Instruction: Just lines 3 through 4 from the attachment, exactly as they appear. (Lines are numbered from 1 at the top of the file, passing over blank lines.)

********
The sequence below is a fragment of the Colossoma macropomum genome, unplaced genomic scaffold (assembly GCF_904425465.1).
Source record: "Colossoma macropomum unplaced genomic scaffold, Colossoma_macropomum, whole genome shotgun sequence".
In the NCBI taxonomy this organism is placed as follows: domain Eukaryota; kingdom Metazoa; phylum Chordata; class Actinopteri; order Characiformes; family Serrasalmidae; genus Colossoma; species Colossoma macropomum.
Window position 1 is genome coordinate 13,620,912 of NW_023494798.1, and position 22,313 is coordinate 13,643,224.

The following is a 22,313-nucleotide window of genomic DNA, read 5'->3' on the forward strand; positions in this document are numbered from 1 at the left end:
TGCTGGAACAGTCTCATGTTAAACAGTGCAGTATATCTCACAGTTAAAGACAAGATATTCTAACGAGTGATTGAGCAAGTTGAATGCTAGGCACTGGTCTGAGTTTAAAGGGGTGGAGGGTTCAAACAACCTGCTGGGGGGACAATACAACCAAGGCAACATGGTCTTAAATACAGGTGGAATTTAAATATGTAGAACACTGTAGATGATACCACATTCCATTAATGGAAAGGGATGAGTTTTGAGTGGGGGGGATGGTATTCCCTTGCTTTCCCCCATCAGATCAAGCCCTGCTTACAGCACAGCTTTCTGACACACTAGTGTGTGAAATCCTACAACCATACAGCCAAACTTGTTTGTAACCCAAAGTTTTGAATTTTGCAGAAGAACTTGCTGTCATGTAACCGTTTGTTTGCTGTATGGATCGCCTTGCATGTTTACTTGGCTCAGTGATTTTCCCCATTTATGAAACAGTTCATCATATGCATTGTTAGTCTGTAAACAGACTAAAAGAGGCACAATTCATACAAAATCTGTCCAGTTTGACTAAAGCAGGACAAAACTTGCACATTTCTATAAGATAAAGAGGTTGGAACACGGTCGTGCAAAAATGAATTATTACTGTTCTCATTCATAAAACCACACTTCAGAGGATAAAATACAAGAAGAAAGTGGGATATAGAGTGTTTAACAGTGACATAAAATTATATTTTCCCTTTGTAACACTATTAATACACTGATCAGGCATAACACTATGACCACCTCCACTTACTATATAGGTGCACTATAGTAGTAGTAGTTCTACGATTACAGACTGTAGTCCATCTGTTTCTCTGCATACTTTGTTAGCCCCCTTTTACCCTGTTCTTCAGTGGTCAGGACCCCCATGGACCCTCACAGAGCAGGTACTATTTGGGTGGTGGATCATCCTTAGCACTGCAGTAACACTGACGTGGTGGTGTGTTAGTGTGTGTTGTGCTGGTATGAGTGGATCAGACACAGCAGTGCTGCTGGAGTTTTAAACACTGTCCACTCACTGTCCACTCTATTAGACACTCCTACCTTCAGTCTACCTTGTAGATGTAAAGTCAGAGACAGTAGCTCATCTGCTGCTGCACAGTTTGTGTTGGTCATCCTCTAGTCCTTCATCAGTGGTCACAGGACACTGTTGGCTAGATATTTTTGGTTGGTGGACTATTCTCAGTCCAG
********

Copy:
In the NCBI taxonomy this organism is placed as follows: domain Eukaryota; kingdom Metazoa; phylum Chordata; class Actinopteri; order Characiformes; family Serrasalmidae; genus Colossoma; species Colossoma macropomum.
Window position 1 is genome coordinate 13,620,912 of NW_023494798.1, and position 22,313 is coordinate 13,643,224.